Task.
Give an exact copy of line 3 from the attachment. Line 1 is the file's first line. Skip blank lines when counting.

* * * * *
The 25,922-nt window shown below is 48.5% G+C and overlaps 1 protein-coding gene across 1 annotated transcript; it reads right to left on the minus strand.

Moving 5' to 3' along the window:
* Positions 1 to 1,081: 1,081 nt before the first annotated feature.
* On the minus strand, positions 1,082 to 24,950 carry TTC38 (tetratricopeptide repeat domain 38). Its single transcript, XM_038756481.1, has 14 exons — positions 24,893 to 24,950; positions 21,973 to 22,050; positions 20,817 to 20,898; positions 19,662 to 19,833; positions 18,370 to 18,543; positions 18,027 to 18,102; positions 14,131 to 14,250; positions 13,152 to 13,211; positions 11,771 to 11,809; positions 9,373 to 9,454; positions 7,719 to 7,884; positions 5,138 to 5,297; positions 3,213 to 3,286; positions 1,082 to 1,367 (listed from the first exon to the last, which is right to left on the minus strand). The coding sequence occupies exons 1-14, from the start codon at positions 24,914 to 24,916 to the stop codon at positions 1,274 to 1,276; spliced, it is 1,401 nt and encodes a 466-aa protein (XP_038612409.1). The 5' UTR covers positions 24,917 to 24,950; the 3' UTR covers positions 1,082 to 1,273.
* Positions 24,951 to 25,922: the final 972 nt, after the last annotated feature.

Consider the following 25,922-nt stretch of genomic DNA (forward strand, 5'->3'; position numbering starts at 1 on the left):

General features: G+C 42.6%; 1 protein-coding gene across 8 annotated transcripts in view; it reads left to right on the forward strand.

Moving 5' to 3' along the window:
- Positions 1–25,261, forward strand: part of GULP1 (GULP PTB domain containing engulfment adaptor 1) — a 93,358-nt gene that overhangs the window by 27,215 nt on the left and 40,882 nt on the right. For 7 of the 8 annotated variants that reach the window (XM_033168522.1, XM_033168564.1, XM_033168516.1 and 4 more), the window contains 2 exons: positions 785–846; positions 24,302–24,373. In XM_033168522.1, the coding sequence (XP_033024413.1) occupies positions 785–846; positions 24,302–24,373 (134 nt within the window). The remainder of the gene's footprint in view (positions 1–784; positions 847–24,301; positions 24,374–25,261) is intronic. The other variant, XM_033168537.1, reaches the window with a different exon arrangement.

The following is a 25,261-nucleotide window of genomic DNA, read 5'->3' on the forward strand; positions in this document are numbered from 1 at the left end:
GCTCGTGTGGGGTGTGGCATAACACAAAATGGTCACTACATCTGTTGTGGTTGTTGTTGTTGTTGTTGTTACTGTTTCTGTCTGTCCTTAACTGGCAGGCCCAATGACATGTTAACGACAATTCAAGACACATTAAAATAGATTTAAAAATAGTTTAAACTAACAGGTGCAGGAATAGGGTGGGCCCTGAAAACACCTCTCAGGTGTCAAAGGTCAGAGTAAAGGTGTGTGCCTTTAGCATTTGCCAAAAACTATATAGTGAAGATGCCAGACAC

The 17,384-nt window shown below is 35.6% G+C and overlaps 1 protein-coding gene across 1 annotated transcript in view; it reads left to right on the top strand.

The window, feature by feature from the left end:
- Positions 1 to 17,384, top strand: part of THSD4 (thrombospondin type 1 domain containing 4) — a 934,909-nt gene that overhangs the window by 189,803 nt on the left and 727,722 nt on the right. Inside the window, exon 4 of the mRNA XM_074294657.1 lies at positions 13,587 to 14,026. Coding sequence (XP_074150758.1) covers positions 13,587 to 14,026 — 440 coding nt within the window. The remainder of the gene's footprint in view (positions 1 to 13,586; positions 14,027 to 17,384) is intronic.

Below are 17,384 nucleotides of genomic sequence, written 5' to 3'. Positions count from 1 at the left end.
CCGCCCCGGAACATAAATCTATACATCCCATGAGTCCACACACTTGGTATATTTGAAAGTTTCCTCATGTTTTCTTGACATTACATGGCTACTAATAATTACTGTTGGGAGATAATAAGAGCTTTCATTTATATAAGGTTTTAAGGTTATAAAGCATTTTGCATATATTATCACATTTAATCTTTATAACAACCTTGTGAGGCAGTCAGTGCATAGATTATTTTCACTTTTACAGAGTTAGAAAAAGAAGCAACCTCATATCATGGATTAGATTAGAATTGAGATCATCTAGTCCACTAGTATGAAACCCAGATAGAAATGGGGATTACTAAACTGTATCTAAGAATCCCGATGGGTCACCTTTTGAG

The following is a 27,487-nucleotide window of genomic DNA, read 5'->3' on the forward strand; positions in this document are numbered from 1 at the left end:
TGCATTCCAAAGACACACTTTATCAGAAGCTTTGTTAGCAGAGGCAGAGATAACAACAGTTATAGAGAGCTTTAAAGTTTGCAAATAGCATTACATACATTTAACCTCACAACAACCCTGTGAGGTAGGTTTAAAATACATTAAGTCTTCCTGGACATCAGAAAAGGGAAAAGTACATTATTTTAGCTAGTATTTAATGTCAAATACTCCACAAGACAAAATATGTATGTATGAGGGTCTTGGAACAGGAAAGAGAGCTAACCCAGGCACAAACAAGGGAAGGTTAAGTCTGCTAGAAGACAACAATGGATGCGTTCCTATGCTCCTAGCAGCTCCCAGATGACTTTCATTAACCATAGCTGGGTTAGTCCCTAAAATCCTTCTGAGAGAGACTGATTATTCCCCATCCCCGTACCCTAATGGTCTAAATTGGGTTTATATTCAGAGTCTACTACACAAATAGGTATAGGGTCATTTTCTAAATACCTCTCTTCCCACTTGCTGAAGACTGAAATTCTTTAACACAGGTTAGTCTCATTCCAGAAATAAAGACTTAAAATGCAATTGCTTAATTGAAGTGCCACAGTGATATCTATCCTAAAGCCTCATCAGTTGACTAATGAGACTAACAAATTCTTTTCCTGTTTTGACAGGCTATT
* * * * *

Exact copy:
* Positions 1 to 1,081: 1,081 nt before the first annotated feature.